In the continuing effort to prevent chronic wasting disease from getting into the Pennsylvania deer herd, the Pennsylvania Game Commission has enacted new criteria to regulate the importation of elk and deer into the state. The new regulations alter the commission’s total ban on importation put into place Aug. 1.
After the changes are published in The Pennsylvania Bulletin, elk or deer may once again be imported into Pennsylvania.
However, any animal coming from a state or province where CWD has been detected must come from a herd enrolled in a CWD monitoring program at least five years.
If CWD was not detected in the previous herd, the monitoring program only had to be in effect for at least three years.
Also, an application to import any deer or elk must be submitted to the commission at least 10 days before shipment, and the applicant must receive the import permit before animals are brought into the state.
Any shipment of live deer or elk must be accompanied by the certificate of veterinary inspection.
In another part of its anti-CWD effort, the commission is awaiting CWD-test results on samples from more than 500 deer and all 61 elk taken by hunters in Pennsylvania during the recently concluded hunting seasons.
“Those results are expected later this month or early next month,” commission executive director Vern Ross said, “but we also need the public to contact our offices if they see deer, elk or other cervids exhibiting symptoms of CWD or other diseases.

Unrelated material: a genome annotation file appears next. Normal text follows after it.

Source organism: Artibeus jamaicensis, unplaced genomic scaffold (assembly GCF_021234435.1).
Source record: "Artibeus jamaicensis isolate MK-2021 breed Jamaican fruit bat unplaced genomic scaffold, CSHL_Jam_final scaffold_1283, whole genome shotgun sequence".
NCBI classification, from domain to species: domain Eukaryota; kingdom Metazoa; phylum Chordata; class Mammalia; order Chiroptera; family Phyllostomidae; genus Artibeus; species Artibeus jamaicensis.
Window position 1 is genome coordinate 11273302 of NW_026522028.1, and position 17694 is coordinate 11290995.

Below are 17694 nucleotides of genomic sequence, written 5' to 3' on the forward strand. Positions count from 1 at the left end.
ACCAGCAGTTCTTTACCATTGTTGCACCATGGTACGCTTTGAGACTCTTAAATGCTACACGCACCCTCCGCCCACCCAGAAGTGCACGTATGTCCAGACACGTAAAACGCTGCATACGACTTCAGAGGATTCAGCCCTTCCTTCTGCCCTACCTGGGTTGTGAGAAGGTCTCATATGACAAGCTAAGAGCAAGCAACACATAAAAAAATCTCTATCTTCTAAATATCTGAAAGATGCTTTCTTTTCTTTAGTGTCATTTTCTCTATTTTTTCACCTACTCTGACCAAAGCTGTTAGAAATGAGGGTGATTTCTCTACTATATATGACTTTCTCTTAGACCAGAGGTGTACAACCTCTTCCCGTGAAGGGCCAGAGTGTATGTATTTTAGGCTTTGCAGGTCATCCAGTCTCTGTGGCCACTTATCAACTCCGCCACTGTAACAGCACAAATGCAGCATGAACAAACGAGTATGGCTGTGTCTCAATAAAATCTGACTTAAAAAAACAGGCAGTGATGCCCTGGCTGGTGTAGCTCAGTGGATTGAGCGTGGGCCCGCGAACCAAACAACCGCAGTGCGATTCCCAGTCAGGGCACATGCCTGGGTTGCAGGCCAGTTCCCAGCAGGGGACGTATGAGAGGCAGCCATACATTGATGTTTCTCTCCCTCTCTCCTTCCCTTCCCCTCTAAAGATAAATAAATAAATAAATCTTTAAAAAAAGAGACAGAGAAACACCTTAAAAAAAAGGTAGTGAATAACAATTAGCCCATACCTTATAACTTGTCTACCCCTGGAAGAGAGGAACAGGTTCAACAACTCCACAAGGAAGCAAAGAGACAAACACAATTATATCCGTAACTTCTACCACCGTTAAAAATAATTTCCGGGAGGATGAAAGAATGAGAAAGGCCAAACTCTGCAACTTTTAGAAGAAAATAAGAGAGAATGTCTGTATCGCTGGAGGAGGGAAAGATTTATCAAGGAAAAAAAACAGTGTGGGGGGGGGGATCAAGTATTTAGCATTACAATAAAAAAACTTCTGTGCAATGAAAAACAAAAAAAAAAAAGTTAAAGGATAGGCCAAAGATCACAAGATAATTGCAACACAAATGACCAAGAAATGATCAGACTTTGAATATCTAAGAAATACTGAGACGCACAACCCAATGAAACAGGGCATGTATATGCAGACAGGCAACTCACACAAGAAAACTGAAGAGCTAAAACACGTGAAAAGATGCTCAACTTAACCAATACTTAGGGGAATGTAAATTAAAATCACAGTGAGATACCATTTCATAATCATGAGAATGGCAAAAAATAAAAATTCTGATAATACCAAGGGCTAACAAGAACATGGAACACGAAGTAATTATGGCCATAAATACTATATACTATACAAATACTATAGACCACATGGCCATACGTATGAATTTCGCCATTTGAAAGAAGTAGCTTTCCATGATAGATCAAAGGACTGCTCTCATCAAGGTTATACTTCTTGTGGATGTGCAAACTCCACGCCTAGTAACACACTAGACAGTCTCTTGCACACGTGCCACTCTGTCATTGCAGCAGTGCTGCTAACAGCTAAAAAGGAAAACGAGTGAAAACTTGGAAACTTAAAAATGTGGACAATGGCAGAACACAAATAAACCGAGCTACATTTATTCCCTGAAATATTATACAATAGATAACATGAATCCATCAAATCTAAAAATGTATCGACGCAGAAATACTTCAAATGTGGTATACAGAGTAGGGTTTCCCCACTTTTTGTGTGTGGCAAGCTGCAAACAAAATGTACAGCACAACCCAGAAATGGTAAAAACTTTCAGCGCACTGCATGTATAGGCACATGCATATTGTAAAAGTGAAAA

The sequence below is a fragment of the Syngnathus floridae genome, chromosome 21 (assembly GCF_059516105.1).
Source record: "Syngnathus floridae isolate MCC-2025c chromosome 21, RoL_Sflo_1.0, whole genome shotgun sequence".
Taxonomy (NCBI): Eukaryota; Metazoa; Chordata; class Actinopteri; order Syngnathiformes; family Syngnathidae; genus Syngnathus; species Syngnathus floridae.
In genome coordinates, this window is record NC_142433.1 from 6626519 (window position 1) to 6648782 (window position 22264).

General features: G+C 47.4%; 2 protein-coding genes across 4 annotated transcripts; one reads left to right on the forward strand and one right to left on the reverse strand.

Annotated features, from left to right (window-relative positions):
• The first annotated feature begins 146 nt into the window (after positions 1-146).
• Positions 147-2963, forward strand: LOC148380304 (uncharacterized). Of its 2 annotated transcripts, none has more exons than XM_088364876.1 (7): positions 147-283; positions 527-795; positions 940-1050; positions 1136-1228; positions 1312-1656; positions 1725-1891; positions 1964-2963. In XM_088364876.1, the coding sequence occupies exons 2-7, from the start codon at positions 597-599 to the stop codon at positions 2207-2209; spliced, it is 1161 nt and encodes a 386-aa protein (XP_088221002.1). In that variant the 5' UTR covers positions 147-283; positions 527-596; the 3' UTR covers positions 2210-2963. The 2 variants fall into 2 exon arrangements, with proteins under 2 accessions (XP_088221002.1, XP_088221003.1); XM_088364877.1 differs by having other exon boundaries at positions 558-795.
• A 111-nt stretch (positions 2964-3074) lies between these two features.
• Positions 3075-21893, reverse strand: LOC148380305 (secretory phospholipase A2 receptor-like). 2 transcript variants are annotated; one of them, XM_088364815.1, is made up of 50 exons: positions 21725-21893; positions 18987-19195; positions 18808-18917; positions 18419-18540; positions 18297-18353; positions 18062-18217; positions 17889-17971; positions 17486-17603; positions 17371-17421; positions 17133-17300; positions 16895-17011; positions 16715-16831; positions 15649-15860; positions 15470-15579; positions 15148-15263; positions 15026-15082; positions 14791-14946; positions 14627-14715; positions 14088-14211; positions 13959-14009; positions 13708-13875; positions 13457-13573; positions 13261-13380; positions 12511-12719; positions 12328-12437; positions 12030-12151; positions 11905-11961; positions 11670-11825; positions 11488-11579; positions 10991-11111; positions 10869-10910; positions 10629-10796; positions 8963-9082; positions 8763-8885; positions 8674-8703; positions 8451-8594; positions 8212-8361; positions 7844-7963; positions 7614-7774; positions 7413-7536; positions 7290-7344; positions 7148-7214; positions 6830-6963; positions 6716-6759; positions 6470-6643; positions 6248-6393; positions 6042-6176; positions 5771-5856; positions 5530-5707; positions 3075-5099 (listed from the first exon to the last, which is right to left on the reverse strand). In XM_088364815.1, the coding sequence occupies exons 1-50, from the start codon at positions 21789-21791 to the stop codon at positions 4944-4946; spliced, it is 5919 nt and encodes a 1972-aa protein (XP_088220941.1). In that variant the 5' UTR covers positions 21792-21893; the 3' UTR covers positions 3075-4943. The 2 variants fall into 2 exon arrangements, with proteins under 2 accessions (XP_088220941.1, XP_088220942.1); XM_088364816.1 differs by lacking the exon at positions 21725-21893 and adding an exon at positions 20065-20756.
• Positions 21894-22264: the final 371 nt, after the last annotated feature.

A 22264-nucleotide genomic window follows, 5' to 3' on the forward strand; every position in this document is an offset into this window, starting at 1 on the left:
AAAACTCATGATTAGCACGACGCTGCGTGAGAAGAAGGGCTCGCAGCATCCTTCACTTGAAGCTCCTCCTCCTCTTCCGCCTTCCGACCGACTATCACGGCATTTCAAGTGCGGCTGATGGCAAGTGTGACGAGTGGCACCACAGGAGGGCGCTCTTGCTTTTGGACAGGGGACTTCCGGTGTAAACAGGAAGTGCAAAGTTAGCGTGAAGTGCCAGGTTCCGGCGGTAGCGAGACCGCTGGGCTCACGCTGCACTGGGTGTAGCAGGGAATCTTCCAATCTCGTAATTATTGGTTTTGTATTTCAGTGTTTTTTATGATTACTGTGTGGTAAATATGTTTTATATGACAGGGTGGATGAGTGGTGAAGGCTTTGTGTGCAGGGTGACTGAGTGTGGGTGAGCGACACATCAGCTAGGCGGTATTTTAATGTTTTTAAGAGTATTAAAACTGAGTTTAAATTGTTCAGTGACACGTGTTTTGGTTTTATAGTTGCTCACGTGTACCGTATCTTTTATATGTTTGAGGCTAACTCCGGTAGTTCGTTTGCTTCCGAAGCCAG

“We are fortunate to be able to assure the public that we currently have no confirmed or suspected cases of CWD in Pennsylvania’s wild or captive cervid herds, and we want to see it stay that way.”
As the agency responsible to protect, manage and conserve the wildlife resources of this state, the game commission is committed to taking all steps necessary to prevent the spread of CWD into Pennsylvania.
CWD has been detected in wild and captive herds of white-tailed deer, elk and mule deer in several western states, Wisconsin, Minnesota, Illinois and two Canadian provinces.
First identified in 1967, CWD affects all species of deer, elk and moose with a progressive and always fatal disease of the nervous system.
Scientists theorize CWD is caused by an unknown agent capable of transforming normal brain proteins into an abnormal form.
There is no reliable way to test live animals for CWD, nor is there a vaccine.
Signs of a diseased animal include poor posture, lowered head and ears, uncoordinated movement, rough-hair coat, weight loss, increased thirst, excessive drooling, which lead to death.
There is no evidence so far of CWD having any affect on humans or other non-cervid livestock under normal conditions.
Ross stressed that if CWD reaches Pennsylvania, it would have devastating impacts, not only on the state’s long and proud tradition of hunting, but on the state’s economy as well.
According to a 1998 study by the Center for Rural Pennsylvania, hunting annually pumps $4.8 billion into the state’s economy and more than 45,000 jobs in Pennsylvania are associated with hunting.